Shabti Coffin and Two Stick Shabtis card

Shabti Coffin and Two Stick Shabtis


On display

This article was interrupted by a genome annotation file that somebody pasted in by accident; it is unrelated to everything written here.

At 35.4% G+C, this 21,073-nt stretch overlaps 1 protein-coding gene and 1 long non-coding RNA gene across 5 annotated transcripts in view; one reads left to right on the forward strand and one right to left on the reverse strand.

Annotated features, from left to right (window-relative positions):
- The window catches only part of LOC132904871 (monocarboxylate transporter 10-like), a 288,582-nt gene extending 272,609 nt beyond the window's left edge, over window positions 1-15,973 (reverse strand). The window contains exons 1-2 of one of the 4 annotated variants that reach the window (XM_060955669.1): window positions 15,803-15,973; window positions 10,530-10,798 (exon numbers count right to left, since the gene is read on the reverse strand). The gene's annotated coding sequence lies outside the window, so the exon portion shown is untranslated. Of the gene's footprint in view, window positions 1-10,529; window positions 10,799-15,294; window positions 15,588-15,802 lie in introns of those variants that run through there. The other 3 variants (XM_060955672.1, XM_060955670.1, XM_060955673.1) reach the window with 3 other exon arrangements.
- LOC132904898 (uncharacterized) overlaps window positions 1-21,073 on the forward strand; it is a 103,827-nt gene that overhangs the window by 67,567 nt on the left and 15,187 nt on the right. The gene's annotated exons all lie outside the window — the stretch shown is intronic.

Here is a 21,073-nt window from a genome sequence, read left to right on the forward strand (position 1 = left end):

A group comprising two ‘stick ‘shabtis, a coffin with its lid and pieces of linen. The wrapped shabti is difficult to assess because it is only partially exposed. The head ‘feels’ as though it is similar in shape to the unwrapped figure that accompanies the group with its deep, square cuts creating a brow line either side of a broad nose. The shabti still retains its linen wrapping that is tied above the feet, these being modelled as a square projection. Without disturbing the wrappings it is not possible to get a full reading of the name of the owner, so it has not been attempted. However, sometime before it came into the museum in 1971 the wrappings had been torn open to reveal the name of the owner. The unwrapped shabti has a column of hieratic inscription added in black on the front naming the owner as Ta–nefer(t). In profile the body of the shabti is shaped with a slightly swelling chest, tapering towards the ankles and feet that protrude as a block. The top of the foot block has outward sloping sides when viewed from the front. The coffin has a coarsely hollowed out base, and a vaulted lid with upright ends (the underside of which is stained with mud in places). A column of hieratic inscription is added in black extending along the length of the top of the lid. It is an offering formula (Htp-di nsw n kA n…) but the name of the owner is rather faded for it to be read with certainty. The name could perhaps be an incomplete writing of Sa–pa–ir. Percy Newberry described both shabtis as being ‘wrapped in linen’ and read the name on coffin lid as ‘Beby’ (1922: 71). Name inscribed on the unwrapped shabti: TA-nfr(.t), Taneferet. Tranliteration and translation of the inscription on the coffin lid: Htp-di-nsw n kA n [sA-pA-ir?], "An offering which the king gives for the ka of [Sa–pa–ir?]" A fragment of the linen was taken for radio carbon dating as part of Oxford University's Egyptian Historical Chronologies Project in 2008. When calibrated, using the Oxcal computer program (v3.10) of C. Bronk Ramsey, using the new 'INTCAL04' dataset (Radiocarbon 46 (3), 2004), the age range was 1575 – 1433 BC (95.4% probability). Glenn Janes believes the shabtis and coffin may not have originally belonged together and that they are probably from the 1898–1899 excavations at Dra Abu el–Naga that were funded by the 5th Marquess of Northhampton, and led by Professor Percy Newberry. In error they have previously been published as coming from Professor John Garstang's excavations at Esna. Purchased at Sotheby's, London, 26 June - 6 July 1922 (MacGregor Collection) Lot 571. One the side of the coffin trough is stuck a little rectangular label with 777 in red ink (MacGregor's collection number); and a round label with the auction number 571/6 in ink. The same is stuck to the back of the unwrapped shabti and the wrapped shabti has this number written on a tag tied to it. Dimensions of wrapped shabti: Height 127mm; Width 21 mm; Depth 27mm. Dimensions of unwrapped shabti: Height 130mm; Width 21 mm; Depth 24mm Dimensions of coffin lid: Length 226mm; Width 82mm; Height 39mm Dimensions of coffin trough: Length 240mm; Width 80mm; Height 55mm